Saturday, 10 August 2013

Aidil Fitri, an articulation of success?

Today is the third day of Shawal, the month awaited for by many Muslims as a sign of the completion of a month of devotion through fasting, prayers and other acts of submission to Allah during Ramadhan. The first day of Shawal is known as Aidil Fitri, the day where a devoted Muslim goes back to his or her original state of purity due to the deeds performed in Ramadhan. While Aidil Fitri is a day for celebration, it should remain within the parameters of submission to Allah in all aspects.

Here is where culture intersects with faith. In the era of commercialisation, many faith-based celebrations have been portrayed as the time for party, food and spending. While there could be commercials which try to remind the society about those who are unfortunate, the overall psychology during these festivities would be about enticing people to spend and spend.


Two weeks before Shawal appears, commercial about Hari Raya could be heard or watched over the media. Shops and shopping centres would be offering sales. This is on top of commercials Buka Puasa events. While Ramadhan is about controlling one's desire, especially towards the worldly stuffs, the environment was set for the opposite. That's why while the last 10 days of Ramadhan was supposed to be the final leg where Muslim should be striving for the Night of Light ( Lailatul Qadar), many would be at shopping centres instead to be enlightened by sales and discounts.

In Kuala Lumpur in particular, Aidil Fitri is celebrated for a month! Many individual and corporates will be hosting Open Houses, where plenty of food will be served. While I am not questioning the intention of this idea of offering food and hospitality to relatives and friends, in the overall of the whole scheme of things,mew could ponder the consequences of these activities. Does it really reflect the spirit of Ramadhan and Aidil Fitri.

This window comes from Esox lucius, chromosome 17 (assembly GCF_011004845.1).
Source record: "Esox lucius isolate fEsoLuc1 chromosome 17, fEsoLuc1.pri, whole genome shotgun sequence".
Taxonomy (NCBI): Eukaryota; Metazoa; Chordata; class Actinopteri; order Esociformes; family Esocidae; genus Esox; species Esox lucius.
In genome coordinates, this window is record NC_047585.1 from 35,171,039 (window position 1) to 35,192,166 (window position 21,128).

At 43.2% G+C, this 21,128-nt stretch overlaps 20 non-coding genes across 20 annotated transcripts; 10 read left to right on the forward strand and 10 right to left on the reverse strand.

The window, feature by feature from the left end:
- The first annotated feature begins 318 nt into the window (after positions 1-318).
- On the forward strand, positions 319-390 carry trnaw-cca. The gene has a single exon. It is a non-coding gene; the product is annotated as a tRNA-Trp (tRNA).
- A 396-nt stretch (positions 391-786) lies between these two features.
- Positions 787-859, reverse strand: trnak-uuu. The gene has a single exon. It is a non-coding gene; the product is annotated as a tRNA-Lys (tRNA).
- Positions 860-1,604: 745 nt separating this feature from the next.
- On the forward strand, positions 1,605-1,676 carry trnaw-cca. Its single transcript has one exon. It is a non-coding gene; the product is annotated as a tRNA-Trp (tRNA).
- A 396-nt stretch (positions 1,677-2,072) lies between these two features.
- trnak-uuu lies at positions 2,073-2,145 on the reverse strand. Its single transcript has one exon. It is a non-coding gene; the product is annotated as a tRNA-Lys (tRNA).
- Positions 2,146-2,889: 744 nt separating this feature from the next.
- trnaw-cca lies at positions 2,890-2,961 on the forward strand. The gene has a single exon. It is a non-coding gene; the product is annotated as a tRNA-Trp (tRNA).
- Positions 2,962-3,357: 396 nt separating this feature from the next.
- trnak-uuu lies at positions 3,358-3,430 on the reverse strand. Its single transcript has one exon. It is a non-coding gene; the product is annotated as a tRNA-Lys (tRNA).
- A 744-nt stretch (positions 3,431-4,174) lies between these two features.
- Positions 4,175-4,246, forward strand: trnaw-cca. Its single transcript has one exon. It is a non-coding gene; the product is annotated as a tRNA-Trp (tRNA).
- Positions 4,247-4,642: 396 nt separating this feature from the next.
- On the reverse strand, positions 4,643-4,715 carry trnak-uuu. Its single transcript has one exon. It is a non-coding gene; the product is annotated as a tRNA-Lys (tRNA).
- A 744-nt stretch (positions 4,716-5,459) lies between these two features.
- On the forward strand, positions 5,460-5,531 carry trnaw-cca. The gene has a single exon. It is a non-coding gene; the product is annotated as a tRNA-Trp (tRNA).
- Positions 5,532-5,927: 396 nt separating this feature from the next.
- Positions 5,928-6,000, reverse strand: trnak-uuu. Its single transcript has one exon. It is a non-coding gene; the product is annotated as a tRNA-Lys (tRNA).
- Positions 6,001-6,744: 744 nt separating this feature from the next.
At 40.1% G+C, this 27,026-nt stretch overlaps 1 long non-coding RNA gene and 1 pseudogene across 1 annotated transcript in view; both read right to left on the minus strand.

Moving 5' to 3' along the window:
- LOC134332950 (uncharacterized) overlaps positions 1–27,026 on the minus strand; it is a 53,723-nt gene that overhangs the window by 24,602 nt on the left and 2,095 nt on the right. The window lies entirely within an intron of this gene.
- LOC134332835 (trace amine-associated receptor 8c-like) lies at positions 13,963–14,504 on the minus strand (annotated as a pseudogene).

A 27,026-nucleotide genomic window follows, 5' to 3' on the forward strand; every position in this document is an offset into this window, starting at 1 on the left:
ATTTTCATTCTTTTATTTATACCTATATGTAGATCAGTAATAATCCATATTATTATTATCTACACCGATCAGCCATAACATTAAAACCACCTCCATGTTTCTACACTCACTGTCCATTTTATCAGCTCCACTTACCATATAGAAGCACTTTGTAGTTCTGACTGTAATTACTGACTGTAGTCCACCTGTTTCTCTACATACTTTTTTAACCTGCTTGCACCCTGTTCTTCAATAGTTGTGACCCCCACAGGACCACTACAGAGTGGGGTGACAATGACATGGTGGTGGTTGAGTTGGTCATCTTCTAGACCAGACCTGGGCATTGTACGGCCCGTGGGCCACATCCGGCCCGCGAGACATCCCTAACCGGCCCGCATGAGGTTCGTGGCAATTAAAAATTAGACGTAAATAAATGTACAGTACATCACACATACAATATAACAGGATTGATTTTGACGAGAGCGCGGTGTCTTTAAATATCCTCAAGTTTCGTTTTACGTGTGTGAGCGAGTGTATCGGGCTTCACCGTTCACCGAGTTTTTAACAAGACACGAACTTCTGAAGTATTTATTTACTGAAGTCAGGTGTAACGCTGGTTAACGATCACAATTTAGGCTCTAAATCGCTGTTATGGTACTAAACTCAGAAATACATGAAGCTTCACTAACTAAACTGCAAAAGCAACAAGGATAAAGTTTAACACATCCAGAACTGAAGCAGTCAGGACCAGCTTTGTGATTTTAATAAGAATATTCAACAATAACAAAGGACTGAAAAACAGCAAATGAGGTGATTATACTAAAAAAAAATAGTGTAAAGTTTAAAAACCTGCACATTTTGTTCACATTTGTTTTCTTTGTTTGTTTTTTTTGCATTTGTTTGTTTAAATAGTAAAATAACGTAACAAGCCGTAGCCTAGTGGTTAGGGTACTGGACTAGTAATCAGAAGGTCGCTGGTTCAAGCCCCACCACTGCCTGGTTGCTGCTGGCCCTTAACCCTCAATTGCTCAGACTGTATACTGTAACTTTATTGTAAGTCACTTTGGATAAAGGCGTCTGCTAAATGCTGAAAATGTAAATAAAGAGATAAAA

I purposely differentiate Aidil Fitri as the day accorded by Allah for the faithful to celebrate their successful demonstration of faith and submission during Ramadhan with Hari Raya, which to be is the cultural dimension of Aidil Fitri. Aidil Fitri is only for a day whereas Hari Raya is celebrated for a month. Aidil Fitri is about an extension of the act of submission while Hari Raya is about enjoyment per se. In a multi cultural society, there is also pressure for the wider values of the society to be embedded in the celebration. Good or otherwise, I may not be there best person to judge this.

We had quite a number of children from the nearby neighbourhood who came to our house expecting to be given Duit Raya. It has been a custome for Malays to give our cash to children during Hari Raya. Borrowing from the Chinese, the cash is now given in green colour envelops. This was certainly not the case when I was small. Definitely, the ways Hari Raya is celebrated has evolved. What concerns me is the gradual shift of the meaning of the celebration, for a day of demonstration of how Muslims had been successful in fulfilling the demands of Ramadhan into a more cultural-based celebration which may not be based on the original intention of submission to Allah.


I suppose it is not to late for me to ask for forgiveness and pray that all our deeds in Ramadhan are accepted by Allah.
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